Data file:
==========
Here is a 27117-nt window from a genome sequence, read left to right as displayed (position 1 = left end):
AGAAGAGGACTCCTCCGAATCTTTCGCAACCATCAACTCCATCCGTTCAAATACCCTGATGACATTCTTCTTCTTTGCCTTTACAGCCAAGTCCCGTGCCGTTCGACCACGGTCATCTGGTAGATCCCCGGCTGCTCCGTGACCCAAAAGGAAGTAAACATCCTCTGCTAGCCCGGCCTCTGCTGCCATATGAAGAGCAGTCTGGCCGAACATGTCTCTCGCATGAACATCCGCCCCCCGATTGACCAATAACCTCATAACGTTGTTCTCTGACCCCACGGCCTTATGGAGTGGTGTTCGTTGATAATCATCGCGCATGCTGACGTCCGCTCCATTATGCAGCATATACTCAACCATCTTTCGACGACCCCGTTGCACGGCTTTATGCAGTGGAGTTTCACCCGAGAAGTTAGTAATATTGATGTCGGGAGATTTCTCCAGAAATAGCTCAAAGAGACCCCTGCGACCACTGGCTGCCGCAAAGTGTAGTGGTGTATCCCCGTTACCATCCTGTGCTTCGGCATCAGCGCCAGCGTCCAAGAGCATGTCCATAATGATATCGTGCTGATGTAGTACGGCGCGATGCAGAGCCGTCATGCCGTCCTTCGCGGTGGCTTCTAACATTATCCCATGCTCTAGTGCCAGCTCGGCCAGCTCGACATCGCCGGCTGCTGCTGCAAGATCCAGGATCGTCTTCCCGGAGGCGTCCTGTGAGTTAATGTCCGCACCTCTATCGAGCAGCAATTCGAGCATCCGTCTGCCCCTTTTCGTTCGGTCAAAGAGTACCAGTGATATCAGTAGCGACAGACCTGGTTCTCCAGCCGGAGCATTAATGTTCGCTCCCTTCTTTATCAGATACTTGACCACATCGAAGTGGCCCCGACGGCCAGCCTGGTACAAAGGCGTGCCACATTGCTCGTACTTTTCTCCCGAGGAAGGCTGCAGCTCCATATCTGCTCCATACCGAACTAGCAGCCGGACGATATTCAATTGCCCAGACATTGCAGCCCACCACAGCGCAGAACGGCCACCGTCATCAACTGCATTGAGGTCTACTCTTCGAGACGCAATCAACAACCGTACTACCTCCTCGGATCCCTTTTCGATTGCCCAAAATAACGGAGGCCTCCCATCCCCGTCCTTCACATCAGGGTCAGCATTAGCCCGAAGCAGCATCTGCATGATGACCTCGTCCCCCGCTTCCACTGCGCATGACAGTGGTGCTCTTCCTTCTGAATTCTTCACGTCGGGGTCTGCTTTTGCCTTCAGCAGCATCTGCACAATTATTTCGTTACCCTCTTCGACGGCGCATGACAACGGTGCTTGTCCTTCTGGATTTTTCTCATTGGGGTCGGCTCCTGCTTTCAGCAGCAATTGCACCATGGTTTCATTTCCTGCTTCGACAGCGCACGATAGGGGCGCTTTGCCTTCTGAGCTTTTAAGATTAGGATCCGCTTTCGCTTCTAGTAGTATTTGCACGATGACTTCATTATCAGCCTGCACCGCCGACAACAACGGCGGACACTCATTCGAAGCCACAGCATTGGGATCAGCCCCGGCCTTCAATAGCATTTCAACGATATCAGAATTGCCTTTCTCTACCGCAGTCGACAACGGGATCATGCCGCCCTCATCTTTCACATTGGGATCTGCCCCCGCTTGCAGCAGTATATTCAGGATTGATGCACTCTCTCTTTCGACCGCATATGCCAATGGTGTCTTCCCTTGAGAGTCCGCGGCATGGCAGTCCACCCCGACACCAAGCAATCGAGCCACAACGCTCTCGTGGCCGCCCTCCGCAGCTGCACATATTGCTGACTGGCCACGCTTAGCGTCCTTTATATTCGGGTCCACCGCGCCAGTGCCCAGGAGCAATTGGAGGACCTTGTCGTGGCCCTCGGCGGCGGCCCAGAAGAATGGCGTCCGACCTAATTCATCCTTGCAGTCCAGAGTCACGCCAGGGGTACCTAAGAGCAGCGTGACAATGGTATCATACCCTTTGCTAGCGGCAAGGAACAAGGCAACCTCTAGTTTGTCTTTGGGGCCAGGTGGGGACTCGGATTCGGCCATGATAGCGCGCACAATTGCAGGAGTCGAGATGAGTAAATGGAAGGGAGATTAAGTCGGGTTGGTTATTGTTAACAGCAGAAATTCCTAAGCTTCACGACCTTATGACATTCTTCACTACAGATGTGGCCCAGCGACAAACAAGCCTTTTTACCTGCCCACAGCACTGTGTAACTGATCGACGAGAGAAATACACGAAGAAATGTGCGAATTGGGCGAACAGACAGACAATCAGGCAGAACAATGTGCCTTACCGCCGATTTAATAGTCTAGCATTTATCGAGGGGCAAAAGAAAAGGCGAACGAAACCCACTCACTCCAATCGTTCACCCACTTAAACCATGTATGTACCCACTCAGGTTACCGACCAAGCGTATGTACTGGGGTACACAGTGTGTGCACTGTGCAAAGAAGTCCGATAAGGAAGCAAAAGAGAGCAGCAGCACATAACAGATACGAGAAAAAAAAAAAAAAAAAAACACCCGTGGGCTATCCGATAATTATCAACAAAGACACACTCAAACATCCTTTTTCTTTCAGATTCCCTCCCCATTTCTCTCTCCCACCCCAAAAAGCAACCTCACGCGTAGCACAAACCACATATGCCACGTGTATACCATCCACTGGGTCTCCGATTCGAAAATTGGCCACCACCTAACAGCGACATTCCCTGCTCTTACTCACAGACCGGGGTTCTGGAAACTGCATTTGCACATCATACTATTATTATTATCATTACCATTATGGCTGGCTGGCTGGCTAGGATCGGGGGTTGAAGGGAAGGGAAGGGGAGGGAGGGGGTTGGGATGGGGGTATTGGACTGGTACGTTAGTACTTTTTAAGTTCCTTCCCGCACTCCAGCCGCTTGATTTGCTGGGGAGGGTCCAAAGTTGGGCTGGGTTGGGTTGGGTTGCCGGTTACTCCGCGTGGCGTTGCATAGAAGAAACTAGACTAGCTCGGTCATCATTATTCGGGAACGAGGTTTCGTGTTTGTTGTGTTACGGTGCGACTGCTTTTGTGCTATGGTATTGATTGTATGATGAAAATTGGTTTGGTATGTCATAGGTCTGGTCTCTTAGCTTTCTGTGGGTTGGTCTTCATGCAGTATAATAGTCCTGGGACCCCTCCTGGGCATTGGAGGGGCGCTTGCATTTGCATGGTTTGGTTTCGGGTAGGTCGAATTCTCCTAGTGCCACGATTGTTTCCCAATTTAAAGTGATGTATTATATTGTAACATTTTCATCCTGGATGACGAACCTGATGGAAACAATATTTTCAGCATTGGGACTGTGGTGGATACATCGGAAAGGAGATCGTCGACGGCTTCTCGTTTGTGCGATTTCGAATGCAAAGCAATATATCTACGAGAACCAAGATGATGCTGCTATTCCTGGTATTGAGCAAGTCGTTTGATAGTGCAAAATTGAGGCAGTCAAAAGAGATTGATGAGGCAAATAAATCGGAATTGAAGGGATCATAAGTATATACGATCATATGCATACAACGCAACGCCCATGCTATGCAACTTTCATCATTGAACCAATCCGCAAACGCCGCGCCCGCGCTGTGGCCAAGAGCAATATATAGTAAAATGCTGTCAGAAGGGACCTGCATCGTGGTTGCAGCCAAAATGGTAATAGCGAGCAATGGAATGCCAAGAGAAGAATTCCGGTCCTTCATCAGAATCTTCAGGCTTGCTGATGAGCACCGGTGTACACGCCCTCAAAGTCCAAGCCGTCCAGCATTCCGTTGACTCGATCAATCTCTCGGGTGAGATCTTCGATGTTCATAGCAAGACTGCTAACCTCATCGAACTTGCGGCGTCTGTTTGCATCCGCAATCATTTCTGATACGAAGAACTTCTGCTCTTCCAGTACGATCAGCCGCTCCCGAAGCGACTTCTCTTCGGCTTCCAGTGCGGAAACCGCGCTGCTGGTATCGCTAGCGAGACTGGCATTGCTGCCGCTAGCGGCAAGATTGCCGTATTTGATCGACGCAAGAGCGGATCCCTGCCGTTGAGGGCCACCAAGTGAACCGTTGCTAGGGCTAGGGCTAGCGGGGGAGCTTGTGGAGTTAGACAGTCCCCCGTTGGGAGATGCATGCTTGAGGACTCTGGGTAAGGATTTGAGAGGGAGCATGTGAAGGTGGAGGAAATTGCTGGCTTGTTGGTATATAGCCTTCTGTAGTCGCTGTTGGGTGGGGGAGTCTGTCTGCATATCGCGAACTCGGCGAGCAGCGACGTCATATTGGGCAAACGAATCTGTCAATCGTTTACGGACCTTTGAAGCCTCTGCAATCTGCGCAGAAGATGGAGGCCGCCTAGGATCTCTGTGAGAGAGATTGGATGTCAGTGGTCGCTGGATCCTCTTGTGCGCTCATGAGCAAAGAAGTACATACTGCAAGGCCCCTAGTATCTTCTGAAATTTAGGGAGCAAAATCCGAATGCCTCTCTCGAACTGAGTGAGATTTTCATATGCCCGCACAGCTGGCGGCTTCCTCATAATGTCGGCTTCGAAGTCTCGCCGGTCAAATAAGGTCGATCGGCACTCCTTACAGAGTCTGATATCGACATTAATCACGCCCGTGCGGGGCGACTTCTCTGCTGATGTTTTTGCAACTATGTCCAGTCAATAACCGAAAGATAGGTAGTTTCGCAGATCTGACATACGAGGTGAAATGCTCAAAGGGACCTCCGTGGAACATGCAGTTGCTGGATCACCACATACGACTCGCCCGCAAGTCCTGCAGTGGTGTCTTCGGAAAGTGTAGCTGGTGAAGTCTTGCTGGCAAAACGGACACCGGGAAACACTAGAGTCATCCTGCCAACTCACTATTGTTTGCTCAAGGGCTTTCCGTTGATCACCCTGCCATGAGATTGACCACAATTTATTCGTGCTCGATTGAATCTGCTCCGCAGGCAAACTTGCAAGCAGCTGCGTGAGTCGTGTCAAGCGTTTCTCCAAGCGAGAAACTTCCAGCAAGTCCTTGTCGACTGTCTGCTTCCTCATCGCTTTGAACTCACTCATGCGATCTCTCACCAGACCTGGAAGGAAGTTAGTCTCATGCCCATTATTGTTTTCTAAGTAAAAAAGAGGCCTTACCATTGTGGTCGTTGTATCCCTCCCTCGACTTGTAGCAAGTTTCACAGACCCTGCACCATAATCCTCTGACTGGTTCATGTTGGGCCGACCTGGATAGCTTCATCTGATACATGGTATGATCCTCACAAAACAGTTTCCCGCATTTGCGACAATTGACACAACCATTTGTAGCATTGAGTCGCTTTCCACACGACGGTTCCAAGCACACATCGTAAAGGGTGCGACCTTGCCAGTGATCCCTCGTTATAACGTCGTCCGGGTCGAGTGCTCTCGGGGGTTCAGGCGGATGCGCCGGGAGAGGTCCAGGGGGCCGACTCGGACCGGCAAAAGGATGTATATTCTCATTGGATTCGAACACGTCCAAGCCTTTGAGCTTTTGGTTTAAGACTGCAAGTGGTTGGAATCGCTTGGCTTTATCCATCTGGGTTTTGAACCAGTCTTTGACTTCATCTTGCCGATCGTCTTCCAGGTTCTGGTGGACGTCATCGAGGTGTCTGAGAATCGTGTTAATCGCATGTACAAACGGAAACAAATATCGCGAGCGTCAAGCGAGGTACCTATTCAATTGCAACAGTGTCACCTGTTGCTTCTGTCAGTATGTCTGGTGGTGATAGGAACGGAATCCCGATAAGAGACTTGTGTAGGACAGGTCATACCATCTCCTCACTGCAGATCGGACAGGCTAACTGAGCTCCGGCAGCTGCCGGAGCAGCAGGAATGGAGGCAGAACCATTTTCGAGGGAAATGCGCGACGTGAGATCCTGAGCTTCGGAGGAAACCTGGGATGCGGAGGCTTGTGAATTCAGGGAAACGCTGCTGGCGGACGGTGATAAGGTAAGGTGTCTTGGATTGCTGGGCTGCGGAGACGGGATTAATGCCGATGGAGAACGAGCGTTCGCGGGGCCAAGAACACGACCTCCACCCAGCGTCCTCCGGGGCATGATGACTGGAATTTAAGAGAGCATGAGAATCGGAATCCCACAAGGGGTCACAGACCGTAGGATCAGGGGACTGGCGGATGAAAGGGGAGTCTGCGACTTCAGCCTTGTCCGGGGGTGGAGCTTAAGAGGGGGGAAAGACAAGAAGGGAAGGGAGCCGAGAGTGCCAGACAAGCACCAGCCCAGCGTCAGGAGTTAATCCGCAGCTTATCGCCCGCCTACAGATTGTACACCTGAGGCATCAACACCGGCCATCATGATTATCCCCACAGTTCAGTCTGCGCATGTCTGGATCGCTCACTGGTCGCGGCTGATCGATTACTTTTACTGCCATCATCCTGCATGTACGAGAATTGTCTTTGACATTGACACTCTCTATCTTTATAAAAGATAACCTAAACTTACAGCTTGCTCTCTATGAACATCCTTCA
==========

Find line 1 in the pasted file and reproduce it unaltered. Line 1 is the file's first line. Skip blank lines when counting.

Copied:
Here is a 27117-nt window from a genome sequence, read left to right as displayed (position 1 = left end):